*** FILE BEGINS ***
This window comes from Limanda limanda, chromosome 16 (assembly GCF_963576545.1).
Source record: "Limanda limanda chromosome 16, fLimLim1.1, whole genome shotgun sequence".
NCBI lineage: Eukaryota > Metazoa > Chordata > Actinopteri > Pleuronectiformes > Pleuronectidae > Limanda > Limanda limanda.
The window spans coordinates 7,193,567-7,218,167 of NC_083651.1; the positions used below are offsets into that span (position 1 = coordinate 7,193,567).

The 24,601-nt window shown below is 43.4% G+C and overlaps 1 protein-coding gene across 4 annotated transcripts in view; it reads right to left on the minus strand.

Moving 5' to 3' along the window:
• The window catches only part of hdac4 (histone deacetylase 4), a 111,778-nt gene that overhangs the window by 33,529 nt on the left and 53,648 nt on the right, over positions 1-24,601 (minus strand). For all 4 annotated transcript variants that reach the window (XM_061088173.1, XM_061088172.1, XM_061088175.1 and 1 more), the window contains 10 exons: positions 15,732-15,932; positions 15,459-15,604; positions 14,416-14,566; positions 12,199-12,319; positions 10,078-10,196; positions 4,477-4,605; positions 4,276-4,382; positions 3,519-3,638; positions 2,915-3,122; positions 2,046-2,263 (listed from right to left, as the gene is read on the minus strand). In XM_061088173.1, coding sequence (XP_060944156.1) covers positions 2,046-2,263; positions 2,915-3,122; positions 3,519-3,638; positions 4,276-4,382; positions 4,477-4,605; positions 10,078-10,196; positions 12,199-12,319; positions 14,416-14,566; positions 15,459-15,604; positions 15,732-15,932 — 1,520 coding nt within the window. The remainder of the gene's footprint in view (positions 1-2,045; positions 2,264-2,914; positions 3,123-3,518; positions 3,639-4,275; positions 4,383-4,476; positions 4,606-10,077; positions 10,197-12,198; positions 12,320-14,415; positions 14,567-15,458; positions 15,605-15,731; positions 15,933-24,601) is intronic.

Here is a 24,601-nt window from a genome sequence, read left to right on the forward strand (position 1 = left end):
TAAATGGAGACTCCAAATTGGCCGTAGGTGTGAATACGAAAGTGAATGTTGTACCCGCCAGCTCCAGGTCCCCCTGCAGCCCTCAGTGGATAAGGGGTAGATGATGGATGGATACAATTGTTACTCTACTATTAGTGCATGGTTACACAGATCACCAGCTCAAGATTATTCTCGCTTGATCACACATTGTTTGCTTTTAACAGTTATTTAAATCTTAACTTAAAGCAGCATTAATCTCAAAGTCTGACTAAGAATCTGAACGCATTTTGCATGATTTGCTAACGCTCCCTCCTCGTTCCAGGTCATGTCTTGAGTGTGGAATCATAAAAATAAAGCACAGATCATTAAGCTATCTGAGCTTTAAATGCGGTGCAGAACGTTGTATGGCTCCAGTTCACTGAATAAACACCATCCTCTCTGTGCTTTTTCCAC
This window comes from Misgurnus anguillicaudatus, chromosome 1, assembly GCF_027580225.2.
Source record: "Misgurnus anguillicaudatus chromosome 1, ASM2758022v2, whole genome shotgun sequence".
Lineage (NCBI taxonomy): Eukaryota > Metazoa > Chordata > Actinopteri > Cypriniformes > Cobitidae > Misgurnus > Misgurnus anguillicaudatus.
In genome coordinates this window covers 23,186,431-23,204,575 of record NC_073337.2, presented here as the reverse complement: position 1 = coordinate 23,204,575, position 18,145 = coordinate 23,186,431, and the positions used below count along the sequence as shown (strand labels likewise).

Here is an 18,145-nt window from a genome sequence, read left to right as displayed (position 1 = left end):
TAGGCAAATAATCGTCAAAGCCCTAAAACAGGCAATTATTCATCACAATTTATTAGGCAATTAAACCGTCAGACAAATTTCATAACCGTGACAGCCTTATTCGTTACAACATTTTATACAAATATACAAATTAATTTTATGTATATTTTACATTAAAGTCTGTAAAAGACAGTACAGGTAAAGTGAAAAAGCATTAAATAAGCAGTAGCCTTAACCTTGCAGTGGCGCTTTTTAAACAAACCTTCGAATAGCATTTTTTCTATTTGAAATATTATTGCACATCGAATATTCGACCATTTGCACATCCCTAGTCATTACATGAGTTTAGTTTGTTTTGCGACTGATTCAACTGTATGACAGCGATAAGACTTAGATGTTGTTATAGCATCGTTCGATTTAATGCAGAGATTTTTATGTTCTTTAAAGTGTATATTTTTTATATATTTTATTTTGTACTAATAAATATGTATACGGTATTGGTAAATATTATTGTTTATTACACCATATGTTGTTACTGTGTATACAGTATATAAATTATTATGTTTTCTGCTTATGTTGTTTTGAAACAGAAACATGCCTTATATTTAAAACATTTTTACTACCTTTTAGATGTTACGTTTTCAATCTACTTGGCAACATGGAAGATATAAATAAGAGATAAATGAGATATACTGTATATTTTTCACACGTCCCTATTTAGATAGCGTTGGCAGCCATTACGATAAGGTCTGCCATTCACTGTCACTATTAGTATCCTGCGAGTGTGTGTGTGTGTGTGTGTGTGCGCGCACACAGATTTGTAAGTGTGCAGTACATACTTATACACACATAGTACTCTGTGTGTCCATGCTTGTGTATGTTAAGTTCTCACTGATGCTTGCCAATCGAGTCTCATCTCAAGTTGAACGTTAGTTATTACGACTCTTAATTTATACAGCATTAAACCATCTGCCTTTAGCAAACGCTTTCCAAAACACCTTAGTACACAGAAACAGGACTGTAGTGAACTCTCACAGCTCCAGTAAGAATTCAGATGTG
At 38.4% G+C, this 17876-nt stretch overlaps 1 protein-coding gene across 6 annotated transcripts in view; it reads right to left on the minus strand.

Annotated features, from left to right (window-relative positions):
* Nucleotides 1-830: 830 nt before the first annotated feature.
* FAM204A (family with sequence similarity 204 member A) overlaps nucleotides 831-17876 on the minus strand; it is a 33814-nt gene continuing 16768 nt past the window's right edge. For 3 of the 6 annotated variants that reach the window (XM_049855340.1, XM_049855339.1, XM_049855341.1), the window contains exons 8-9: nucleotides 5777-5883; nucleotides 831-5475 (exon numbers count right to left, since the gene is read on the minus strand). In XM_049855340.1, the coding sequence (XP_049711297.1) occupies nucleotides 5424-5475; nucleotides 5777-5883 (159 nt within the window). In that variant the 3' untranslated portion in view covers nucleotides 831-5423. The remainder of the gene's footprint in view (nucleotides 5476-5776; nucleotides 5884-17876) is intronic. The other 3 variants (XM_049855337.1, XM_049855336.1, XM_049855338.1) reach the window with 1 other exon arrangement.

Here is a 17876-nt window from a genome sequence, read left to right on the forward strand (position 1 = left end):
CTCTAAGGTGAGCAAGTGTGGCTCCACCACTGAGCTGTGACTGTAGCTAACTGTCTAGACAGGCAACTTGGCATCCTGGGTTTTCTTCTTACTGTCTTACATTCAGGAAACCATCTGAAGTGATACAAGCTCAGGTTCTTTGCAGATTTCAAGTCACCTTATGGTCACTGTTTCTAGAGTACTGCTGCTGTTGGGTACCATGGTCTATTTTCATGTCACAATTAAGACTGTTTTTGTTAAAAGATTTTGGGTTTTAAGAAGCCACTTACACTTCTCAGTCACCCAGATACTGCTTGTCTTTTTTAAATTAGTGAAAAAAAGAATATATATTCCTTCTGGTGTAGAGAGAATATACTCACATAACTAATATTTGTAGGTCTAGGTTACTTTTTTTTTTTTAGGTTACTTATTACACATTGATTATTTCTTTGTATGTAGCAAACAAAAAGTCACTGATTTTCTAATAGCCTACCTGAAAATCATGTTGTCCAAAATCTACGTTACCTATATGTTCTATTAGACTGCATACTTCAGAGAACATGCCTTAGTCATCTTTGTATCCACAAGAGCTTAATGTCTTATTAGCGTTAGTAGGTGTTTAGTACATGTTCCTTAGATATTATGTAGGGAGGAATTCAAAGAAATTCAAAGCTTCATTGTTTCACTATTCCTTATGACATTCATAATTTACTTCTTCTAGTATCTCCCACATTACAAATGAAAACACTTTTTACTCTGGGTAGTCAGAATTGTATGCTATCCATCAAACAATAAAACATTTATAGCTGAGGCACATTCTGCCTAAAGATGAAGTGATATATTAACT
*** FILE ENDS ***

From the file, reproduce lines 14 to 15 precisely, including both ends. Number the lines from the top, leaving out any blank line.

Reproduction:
Here is an 18,145-nt window from a genome sequence, read left to right as displayed (position 1 = left end):
TAGGCAAATAATCGTCAAAGCCCTAAAACAGGCAATTATTCATCACAATTTATTAGGCAATTAAACCGTCAGACAAATTTCATAACCGTGACAGCCTTATTCGTTACAACATTTTATACAAATATACAAATTAATTTTATGTATATTTTACATTAAAGTCTGTAAAAGACAGTACAGGTAAAGTGAAAAAGCATTAAATAAGCAGTAGCCTTAACCTTGCAGTGGCGCTTTTTAAACAAACCTTCGAATAGCATTTTTTCTATTTGAAATATTATTGCACATCGAATATTCGACCATTTGCACATCCCTAGTCATTACATGAGTTTAGTTTGTTTTGCGACTGATTCAACTGTATGACAGCGATAAGACTTAGATGTTGTTATAGCATCGTTCGATTTAATGCAGAGATTTTTATGTTCTTTAAAGTGTATATTTTTTATATATTTTATTTTGTACTAATAAATATGTATACGGTATTGGTAAATATTATTGTTTATTACACCATATGTTGTTACTGTGTATACAGTATATAAATTATTATGTTTTCTGCTTATGTTGTTTTGAAACAGAAACATGCCTTATATTTAAAACATTTTTACTACCTTTTAGATGTTACGTTTTCAATCTACTTGGCAACATGGAAGATATAAATAAGAGATAAATGAGATATACTGTATATTTTTCACACGTCCCTATTTAGATAGCGTTGGCAGCCATTACGATAAGGTCTGCCATTCACTGTCACTATTAGTATCCTGCGAGTGTGTGTGTGTGTGTGTGTGTGCGCGCACACAGATTTGTAAGTGTGCAGTACATACTTATACACACATAGTACTCTGTGTGTCCATGCTTGTGTATGTTAAGTTCTCACTGATGCTTGCCAATCGAGTCTCATCTCAAGTTGAACGTTAGTTATTACGACTCTTAATTTATACAGCATTAAACCATCTGCCTTTAGCAAACGCTTTCCAAAACACCTTAGTACACAGAAACAGGACTGTAGTGAACTCTCACAGCTCCAGTAAGAATTCAGATGTG